A bunion is a bony deformity that forms at the base of the big toe. It is a progressive abnormality that happens slowly over time and can be symptomatic and asymptomatic. Bunions are also known as the Latin term Hallux Valgus (hallux meaning big toe, valgus translates to moving away from the midline). Over time the deformity can lead to difficulty in finding footwear that feels comfortable and limit daily activity. The look of the bunion can also become quite distressing to some patients.
The cause of a bunion is quite complex as usually there are multiple factors that contribute to the development. It is thought that bunions are hereditary as foot types can be inherited from family members which can increase certain risk factors of bunions. Usually, it takes many years of abnormal pressure through the big toe joint for a bunion to develop. People who work in industries that require long hours of standing or who wear a certain type of shoes such as heels may develop symptoms at a faster rate due to the increased pressure through the big toe.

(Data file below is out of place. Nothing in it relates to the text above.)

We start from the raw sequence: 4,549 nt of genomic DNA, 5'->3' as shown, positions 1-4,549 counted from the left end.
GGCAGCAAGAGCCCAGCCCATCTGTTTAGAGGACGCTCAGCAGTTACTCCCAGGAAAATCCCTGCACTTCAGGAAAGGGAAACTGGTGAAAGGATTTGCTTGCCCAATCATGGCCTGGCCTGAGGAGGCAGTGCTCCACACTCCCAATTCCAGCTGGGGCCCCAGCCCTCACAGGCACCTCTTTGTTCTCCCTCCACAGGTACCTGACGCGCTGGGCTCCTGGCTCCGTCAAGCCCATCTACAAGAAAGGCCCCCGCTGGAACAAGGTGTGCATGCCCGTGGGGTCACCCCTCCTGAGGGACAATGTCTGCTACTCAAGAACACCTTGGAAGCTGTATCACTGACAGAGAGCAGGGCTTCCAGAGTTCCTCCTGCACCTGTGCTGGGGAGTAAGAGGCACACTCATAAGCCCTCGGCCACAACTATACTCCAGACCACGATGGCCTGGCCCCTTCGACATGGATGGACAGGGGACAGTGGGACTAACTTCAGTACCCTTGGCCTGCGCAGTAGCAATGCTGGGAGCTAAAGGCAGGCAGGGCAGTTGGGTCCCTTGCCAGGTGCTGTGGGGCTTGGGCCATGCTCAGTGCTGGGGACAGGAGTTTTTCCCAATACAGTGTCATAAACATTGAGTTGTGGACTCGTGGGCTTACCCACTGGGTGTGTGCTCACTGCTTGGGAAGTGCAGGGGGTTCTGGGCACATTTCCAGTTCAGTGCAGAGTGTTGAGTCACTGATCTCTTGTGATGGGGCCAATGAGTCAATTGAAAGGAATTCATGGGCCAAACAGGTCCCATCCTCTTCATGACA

Conservative treatment approaches are used to manage the patient’s symptoms of pain and deviation.
- Footwear – a change in footwear can increase the control through your ankle to reduce the overload of pressure through the big toe joint. Wearing shoes with a wider toe box can decrease skin irritation where the deformity is.
- Padding – techniques to reduce friction felt either on the outside of the big toe joint or the inside, if the big toe has deviated into the second toe.
- Orthotics – orthotics can redistribute pressure evenly throughout the foot, slowing down the rate of deviation caused by a bunion and the pain associated with it.
Surgery is considered the last resort for a bunion deformity, usually the above conservative treatment approaches can reduce pain and increase mobility, therefore increasing comfort during activity.
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